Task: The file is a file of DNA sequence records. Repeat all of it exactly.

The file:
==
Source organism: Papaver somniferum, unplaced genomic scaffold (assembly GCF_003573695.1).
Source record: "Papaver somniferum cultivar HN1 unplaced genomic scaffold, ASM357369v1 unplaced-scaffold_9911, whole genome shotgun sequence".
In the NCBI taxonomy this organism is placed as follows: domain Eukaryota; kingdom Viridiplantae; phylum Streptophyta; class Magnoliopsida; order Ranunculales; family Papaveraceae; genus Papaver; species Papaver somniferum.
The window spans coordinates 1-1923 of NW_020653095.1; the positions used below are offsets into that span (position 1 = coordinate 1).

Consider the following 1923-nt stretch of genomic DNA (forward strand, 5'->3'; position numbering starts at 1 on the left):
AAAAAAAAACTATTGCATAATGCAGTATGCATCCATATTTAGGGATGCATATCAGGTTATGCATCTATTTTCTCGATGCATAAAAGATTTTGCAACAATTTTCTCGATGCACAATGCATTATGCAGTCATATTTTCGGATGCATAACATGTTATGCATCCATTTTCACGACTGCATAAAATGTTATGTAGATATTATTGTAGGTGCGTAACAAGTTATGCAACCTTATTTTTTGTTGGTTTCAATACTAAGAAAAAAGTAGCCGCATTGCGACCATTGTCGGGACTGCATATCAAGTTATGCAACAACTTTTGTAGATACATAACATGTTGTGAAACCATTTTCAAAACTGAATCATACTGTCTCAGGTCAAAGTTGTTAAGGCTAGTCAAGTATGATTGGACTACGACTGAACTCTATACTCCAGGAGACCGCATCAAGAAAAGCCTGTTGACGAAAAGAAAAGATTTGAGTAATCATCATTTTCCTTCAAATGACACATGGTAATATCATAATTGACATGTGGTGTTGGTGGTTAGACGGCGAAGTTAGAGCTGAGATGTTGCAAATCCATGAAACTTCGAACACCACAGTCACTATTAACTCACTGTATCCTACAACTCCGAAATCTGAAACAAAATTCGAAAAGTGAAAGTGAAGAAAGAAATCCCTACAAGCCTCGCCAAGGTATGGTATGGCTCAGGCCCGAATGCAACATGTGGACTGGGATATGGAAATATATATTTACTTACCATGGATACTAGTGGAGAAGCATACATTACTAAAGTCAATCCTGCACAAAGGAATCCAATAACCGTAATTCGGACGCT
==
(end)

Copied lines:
Source organism: Papaver somniferum, unplaced genomic scaffold (assembly GCF_003573695.1).
Source record: "Papaver somniferum cultivar HN1 unplaced genomic scaffold, ASM357369v1 unplaced-scaffold_9911, whole genome shotgun sequence".
In the NCBI taxonomy this organism is placed as follows: domain Eukaryota; kingdom Viridiplantae; phylum Streptophyta; class Magnoliopsida; order Ranunculales; family Papaveraceae; genus Papaver; species Papaver somniferum.
The window spans coordinates 1-1923 of NW_020653095.1; the positions used below are offsets into that span (position 1 = coordinate 1).

Consider the following 1923-nt stretch of genomic DNA (forward strand, 5'->3'; position numbering starts at 1 on the left):
AAAAAAAAACTATTGCATAATGCAGTATGCATCCATATTTAGGGATGCATATCAGGTTATGCATCTATTTTCTCGATGCATAAAAGATTTTGCAACAATTTTCTCGATGCACAATGCATTATGCAGTCATATTTTCGGATGCATAACATGTTATGCATCCATTTTCACGACTGCATAAAATGTTATGTAGATATTATTGTAGGTGCGTAACAAGTTATGCAACCTTATTTTTTGTTGGTTTCAATACTAAGAAAAAAGTAGCCGCATTGCGACCATTGTCGGGACTGCATATCAAGTTATGCAACAACTTTTGTAGATACATAACATGTTGTGAAACCATTTTCAAAACTGAATCATACTGTCTCAGGTCAAAGTTGTTAAGGCTAGTCAAGTATGATTGGACTACGACTGAACTCTATACTCCAGGAGACCGCATCAAGAAAAGCCTGTTGACGAAAAGAAAAGATTTGAGTAATCATCATTTTCCTTCAAATGACACATGGTAATATCATAATTGACATGTGGTGTTGGTGGTTAGACGGCGAAGTTAGAGCTGAGATGTTGCAAATCCATGAAACTTCGAACACCACAGTCACTATTAACTCACTGTATCCTACAACTCCGAAATCTGAAACAAAATTCGAAAAGTGAAAGTGAAGAAAGAAATCCCTACAAGCCTCGCCAAGGTATGGTATGGCTCAGGCCCGAATGCAACATGTGGACTGGGATATGGAAATATATATTTACTTACCATGGATACTAGTGGAGAAGCATACATTACTAAAGTCAATCCTGCACAAAGGAATCCAATAACCGTAATTCGGACGCT